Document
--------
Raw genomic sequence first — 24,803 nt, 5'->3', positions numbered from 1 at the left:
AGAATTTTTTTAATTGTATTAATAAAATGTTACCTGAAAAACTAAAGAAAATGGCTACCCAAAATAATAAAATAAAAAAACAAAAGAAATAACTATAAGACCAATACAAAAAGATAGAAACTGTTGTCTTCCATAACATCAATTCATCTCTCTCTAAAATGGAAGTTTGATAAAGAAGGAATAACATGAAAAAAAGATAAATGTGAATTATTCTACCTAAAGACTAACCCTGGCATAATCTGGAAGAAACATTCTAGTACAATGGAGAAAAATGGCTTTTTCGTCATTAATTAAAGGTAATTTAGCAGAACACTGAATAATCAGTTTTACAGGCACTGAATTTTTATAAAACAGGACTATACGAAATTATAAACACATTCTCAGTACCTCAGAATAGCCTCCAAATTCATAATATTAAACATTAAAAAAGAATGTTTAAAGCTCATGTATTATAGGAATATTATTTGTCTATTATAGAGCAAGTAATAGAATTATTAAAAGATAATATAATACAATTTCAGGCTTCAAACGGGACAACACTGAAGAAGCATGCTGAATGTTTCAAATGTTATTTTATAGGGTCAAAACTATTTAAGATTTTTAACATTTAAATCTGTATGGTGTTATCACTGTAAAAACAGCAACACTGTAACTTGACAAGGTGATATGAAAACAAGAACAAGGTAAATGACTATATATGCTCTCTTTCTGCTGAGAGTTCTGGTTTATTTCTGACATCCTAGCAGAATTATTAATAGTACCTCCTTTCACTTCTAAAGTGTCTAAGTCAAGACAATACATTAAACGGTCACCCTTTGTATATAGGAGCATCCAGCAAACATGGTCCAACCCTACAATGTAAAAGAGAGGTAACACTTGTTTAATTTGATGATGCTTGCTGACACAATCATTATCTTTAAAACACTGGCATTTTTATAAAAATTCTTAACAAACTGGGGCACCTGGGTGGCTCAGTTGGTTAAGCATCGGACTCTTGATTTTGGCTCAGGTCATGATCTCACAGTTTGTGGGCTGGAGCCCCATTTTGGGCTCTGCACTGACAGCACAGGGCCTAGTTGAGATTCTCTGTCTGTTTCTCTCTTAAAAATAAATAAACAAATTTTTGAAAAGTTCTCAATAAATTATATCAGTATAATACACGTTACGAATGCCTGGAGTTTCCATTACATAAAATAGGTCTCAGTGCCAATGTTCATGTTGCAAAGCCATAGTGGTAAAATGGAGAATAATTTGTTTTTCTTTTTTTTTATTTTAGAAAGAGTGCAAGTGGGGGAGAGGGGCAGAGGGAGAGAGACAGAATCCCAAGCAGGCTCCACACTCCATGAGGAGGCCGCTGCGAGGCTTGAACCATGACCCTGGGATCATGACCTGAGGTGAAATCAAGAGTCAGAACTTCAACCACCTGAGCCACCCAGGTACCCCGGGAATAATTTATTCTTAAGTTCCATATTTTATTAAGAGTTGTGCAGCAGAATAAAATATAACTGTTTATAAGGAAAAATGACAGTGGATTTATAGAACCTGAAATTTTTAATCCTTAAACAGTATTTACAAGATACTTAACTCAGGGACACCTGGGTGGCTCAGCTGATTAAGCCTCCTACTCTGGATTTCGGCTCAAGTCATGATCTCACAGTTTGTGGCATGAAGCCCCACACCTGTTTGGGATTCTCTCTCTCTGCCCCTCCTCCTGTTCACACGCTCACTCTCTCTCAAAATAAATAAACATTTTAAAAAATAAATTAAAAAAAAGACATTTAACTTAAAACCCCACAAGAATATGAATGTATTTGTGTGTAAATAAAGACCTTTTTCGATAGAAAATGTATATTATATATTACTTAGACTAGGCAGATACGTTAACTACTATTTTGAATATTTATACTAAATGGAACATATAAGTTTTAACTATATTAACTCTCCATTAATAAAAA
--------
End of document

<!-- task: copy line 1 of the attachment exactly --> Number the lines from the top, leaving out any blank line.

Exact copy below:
Raw genomic sequence first — 24,803 nt, 5'->3', positions numbered from 1 at the left: